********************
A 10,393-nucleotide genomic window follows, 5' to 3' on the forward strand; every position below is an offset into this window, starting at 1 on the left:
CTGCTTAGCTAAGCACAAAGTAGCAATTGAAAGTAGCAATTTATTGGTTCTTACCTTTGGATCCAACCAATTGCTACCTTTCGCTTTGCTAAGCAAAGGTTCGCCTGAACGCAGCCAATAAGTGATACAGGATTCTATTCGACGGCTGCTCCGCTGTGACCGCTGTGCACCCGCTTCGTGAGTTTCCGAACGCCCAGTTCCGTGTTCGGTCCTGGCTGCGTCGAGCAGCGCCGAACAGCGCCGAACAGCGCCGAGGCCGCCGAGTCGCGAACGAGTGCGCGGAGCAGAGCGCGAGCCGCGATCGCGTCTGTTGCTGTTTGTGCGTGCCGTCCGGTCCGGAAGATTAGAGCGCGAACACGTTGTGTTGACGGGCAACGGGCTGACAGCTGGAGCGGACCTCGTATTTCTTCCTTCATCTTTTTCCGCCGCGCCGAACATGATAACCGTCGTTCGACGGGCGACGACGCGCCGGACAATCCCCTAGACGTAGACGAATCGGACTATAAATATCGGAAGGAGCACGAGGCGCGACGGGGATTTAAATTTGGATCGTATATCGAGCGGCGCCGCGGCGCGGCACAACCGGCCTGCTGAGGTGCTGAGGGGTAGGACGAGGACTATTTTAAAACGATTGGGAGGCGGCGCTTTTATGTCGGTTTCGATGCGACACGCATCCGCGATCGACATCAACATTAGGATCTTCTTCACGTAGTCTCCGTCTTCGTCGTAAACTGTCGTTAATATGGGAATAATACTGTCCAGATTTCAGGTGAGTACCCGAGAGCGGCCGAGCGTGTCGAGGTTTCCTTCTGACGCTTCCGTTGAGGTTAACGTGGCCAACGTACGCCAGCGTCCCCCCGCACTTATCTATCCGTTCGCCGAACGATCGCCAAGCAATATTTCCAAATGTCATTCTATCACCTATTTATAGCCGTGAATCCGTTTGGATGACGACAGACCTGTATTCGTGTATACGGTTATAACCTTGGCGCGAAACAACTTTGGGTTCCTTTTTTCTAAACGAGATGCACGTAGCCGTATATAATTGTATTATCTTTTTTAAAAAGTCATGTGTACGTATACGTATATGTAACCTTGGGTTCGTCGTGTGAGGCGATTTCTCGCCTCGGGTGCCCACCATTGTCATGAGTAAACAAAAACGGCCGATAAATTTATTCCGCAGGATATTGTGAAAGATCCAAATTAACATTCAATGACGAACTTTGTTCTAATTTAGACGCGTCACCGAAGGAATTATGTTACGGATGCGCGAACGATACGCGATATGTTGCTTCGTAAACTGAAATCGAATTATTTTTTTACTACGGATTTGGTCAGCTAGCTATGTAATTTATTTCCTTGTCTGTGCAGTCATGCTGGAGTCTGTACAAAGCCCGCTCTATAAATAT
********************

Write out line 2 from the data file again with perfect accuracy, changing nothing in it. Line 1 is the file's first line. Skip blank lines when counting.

CTGCTTAGCTAAGCACAAAGTAGCAATTGAAAGTAGCAATTTATTGGTTCTTACCTTTGGATCCAACCAATTGCTACCTTTCGCTTTGCTAAGCAAAGGTTCGCCTGAACGCAGCCAATAAGTGATACAGGATTCTATTCGACGGCTGCTCCGCTGTGACCGCTGTGCACCCGCTTCGTGAGTTTCCGAACGCCCAGTTCCGTGTTCGGTCCTGGCTGCGTCGAGCAGCGCCGAACAGCGCCGAACAGCGCCGAGGCCGCCGAGTCGCGAACGAGTGCGCGGAGCAGAGCGCGAGCCGCGATCGCGTCTGTTGCTGTTTGTGCGTGCCGTCCGGTCCGGAAGATTAGAGCGCGAACACGTTGTGTTGACGGGCAACGGGCTGACAGCTGGAGCGGACCTCGTATTTCTTCCTTCATCTTTTTCCGCCGCGCCGAACATGATAACCGTCGTTCGACGGGCGACGACGCGCCGGACAATCCCCTAGACGTAGACGAATCGGACTATAAATATCGGAAGGAGCACGAGGCGCGACGGGGATTTAAATTTGGATCGTATATCGAGCGGCGCCGCGGCGCGGCACAACCGGCCTGCTGAGGTGCTGAGGGGTAGGACGAGGACTATTTTAAAACGATTGGGAGGCGGCGCTTTTATGTCGGTTTCGATGCGACACGCATCCGCGATCGACATCAACATTAGGATCTTCTTCACGTAGTCTCCGTCTTCGTCGTAAACTGTCGTTAATATGGGAATAATACTGTCCAGATTTCAGGTGAGTACCCGAGAGCGGCCGAGCGTGTCGAGGTTTCCTTCTGACGCTTCCGTTGAGGTTAACGTGGCCAACGTACGCCAGCGTCCCCCCGCACTTATCTATCCGTTCGCCGAACGATCGCCAAGCAATATTTCCAAATGTCATTCTATCACCTATTTATAGCCGTGAATCCGTTTGGATGACGACAGACCTGTATTCGTGTATACGGTTATAACCTTGGCGCGAAACAACTTTGGGTTCCTTTTTTCTAAACGAGATGCACGTAGCCGTATATAATTGTATTATCTTTTTTAAAAAGTCATGTGTACGTATACGTATATGTAACCTTGGGTTCGTCGTGTGAGGCGATTTCTCGCCTCGGGTGCCCACCATTGTCATGAGTAAACAAAAACGGCCGATAAATTTATTCCGCAGGATATTGTGAAAGATCCAAATTAACATTCAATGACGAACTTTGTTCTAATTTAGACGCGTCACCGAAGGAATTATGTTACGGATGCGCGAACGATACGCGATATGTTGCTTCGTAAACTGAAATCGAATTATTTTTTTACTACGGATTTGGTCAGCTAGCTATGTAATTTATTTCCTTGTCTGTGCAGTCATGCTGGAGTCTGTACAAAGCCCGCTCTATAAATAT